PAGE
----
# Sum Values if Dates are Equal– Excel & Google Sheets

This tutorial will demonstrate how to use the SUMIFS Function to sum data with specific dates in Excel and Google Sheets. ## Sum Values if Dates are Equal

The SUMIFS Function sums data that meet certain criteria. Its syntax is: This example will sum the number of Planned Deliveries on a specific Date by using the SUMIFS and DATE Functions.

``=SUMIFS(D3:D7,B3:B7,DATE(2021,1,2))`` In this example, we want to sum Deliveries planned for 1/2/2021. To enter this Date as a criteria in our formula, we use the DATE Function:

``DATE(2021,1,2)``

In this case, the DATE Function expression above is all we need to test whether the date is equal to 1/2/2021. However, a logical test in the SUMIFS Function generally requires an operator in double quotes (“”), so the sum criteria could also be written as:

``"="&DATE(2021,1,2)``

## Sum Values if Dates are Equal – Cell References

Usually, it is bad practice to hard-code date values into formulas. Instead, it is more flexible to use a separate cell to define the date to be used as a sum criteria.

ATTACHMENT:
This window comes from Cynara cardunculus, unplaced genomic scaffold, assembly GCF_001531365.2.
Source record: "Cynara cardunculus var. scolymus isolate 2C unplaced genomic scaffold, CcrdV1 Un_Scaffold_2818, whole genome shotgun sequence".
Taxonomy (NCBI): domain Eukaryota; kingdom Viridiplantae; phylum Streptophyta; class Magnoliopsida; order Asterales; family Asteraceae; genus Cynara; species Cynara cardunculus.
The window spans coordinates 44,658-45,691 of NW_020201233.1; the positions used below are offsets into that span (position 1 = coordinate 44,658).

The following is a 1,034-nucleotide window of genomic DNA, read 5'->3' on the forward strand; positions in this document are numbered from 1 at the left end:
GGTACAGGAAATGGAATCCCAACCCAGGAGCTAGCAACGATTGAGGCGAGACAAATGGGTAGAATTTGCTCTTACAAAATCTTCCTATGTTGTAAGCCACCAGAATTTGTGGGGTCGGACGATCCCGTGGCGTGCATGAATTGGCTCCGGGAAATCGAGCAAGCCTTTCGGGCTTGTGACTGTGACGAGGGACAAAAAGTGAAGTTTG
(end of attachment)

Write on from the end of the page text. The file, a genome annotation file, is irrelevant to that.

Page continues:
``=SUMIFS(D3:D7,B3:B7,F3)`` This allows the user to change the Date used in the formula in a quicker and more visual way by editing the cell F3.

Note that other logical operators can also be used in SUMIFS, such as:

• Greater than (“>”&F3)
• Greater than or equal to (“>=”&F3)
• Less than (“<“&F3)
• Less than or equal to (“<=”&F3)
• Not equal to (“<>”&F3)

## Locking Cell References

To make our formulas easier to read, we’ve shown the formulas without locked cell references:

``=SUMIFS(D3:D7,B3:B7,F3)``

But these formulas will not work properly when copy and pasted elsewhere in your file. Instead, you should use locked cell references like this:

``=SUMIFS(\$D\$3:\$D\$7,\$B\$3:\$B\$7,F3)``

Read our article on Locking Cell References to learn more.

## Sum Values if Dates are Equal in Google Sheets

These formulas work exactly the same in Google Sheets as in Excel.